PIE IN THE SKY

Not long ago, I read a post detailing how America fares when stacked against other countries.

CapitolBuilding

We aren’t the richest or the most productive country . We have relatively high unemployment. Purchasing power per capita is unimpressive. We get salaries that sound good, but the cost of living overran our paychecks long ago. We’ve lost more jobs to automation than outsourcing. One machine, one robot replaces a dozen or two workers.

US_Income_Distribution_1968 (1)There are few jobs for unskilled laborers that can support a family. We manufacture too little, depend too much on service-based work.

Americans are convinced their government is awful. Corrupt. Really, our government is merely inefficient and mired in oppositional politics. Funny how after morons are in office, nobody voted for them. How did that happen?

Statistics are fragments, not a story. We’re having hard times and I doubt we’ll see the end of them quickly. We have work to do. Rethinking where people will work and what they’ll be paid.

Figuring out what we want from our government. Without the hyperbole and entrenched party positions. For all that, we don’t exactly live in Hell.

Statistics need context. We are not even close to a seriously corrupt nation, regardless of perception. I’ve seen corruption. We’re amateurs.

I wonder if Americans would really like living in one of those top-rated countries, like say Finland. Where 90% of your salary goes to taxes. You get great services and a safety net. You won’t wind up living in a crate and you’ll never die because you can’t afford surgery or medication. But there’s payback.

Socialism isn’t a terrible way to live, not even close to the nightmare portrayed by the GOP. It’s not heaven, either.

US_Income_Distribution_2009Mostly, it means working harder or better doesn’t get you a promotion, more money or even recognition. You are whatever your G rating is and move up  by seniority. It’s secure, but sort of dull.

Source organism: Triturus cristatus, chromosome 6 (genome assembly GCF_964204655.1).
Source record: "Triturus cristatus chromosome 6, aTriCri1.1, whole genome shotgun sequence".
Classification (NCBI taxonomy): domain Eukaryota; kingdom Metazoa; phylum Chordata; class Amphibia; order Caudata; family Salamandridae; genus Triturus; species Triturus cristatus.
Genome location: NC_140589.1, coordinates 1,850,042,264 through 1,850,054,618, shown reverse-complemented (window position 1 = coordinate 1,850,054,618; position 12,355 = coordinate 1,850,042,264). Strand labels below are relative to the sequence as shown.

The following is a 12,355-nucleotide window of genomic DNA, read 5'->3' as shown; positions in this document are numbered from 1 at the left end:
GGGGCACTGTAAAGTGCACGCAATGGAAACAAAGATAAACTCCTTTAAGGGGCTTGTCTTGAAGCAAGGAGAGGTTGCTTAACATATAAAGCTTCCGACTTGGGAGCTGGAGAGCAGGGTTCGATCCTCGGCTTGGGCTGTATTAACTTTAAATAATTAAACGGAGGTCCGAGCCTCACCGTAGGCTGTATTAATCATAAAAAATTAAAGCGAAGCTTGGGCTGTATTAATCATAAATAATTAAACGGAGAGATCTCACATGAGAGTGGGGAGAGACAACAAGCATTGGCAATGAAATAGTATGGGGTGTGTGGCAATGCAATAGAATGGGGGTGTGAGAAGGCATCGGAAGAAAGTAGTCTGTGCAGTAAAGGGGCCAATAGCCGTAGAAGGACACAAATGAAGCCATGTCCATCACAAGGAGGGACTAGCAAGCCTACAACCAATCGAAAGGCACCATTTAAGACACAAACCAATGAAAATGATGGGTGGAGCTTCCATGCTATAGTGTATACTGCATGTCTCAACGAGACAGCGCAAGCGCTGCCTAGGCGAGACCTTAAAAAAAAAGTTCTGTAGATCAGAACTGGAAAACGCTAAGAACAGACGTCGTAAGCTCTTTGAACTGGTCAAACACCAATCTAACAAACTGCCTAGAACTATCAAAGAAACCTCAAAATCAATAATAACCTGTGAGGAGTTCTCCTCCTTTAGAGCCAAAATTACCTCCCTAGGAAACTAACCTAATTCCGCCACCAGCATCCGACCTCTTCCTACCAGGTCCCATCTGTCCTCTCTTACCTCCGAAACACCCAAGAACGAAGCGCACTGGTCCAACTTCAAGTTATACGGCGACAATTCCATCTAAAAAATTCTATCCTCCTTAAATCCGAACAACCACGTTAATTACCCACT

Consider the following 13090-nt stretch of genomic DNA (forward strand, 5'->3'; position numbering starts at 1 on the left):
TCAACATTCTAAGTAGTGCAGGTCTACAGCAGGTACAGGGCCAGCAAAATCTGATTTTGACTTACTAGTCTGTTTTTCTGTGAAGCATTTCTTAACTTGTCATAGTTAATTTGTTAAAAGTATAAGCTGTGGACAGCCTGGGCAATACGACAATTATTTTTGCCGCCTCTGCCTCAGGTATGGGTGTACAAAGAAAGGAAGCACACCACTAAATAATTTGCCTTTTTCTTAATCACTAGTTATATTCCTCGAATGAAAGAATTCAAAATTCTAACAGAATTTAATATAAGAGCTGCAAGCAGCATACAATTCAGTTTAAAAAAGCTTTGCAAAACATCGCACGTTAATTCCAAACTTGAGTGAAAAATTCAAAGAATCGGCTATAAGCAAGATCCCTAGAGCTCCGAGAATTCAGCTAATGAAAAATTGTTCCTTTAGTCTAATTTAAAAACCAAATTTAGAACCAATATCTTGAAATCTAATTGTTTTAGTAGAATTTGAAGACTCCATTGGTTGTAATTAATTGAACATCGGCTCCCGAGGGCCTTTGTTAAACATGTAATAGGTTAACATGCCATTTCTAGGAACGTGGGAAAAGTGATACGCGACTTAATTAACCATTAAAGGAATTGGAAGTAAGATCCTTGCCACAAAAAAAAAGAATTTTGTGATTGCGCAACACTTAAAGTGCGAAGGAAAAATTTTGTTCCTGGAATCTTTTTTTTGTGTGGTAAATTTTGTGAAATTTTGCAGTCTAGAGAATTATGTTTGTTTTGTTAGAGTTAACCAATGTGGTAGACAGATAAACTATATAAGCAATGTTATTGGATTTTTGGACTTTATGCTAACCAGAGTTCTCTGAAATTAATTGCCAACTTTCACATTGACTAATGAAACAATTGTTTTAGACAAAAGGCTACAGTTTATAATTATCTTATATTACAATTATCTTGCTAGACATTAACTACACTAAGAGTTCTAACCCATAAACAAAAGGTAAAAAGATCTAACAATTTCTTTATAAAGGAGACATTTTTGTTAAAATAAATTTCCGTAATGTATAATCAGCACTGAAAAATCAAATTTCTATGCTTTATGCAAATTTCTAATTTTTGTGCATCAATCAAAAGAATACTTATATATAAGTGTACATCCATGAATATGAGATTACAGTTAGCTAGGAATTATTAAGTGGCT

Mind you, plenty of people can’t imagine living any other way. Lots of others would rather be here and would happily take their chances on capitalism. They think we complain too much. They have a point.

A friend of mine lived in Belgium for 15 years. He described it this way: “In Europe, if they don’t say it’s allowed, you can safely assume it’s forbidden. In the U.S., if they don’t tell you it’s forbidden, you know it’s allowed.”

That’s a huge difference.

Like every country, we have strong points and problems. We’ve made some progress, but not enough. Unlike small homogeneous countries — like Finland — we’re a conglomeration of people from everywhere. We’re never going to be like those other countries. We like our freedom too much.

We are what we are. Good and bad. But I am sure we will all live happily ever after. Because what other choice is there?

GLIMMERGLASS

Greetings from the birthplace of James Fenimore Cooper, and the Baseball Hall of Fame. We are poised on the shore of Lake Otsego. We just got here less than an hour ago … and I opened the back door to our room and voilà … Glimmerglass!

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For anyone still under the impression that young James Fenimore Cooper was raised in a log cabin on the frontier, he was actually raised in a big, white mansion at the head of Lake Otsego. To be fair, it had indeed been wilderness when his father settled there. Today, it is gentrified and expensive. Manicured farmland abuts mansions. An elegant area of exceptional beauty.

James’ father, the venerable William Cooper, founded the town. Will Cooper hung out with John Adams and George Washington and was a big deal even before his son became America’s first best-selling author.

Glimmerglass in the books is, of course, Lake Otsego. Tonight, as we were coming back from dinner, the lake looked like a gleaming gem in a deep green setting.

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Everything you might want to know about James Fenimore Cooper, America’s first novelist, here.

It’s kind of gray and rainy today. Tomorrow, or perhaps the day after, the sun will shine, or so they promise . I hope I will have more pictures to show you and stories to tell tomorrow.

An interesting point about lake side living is that it’s at least 15 degrees colder out back than out the front door. All the folks in the back barbecuing or just watching the day end are wearing heavy jackets. Those on the front porch, in the rocking chairs are wearing tee shirts. Natural air conditioning at work.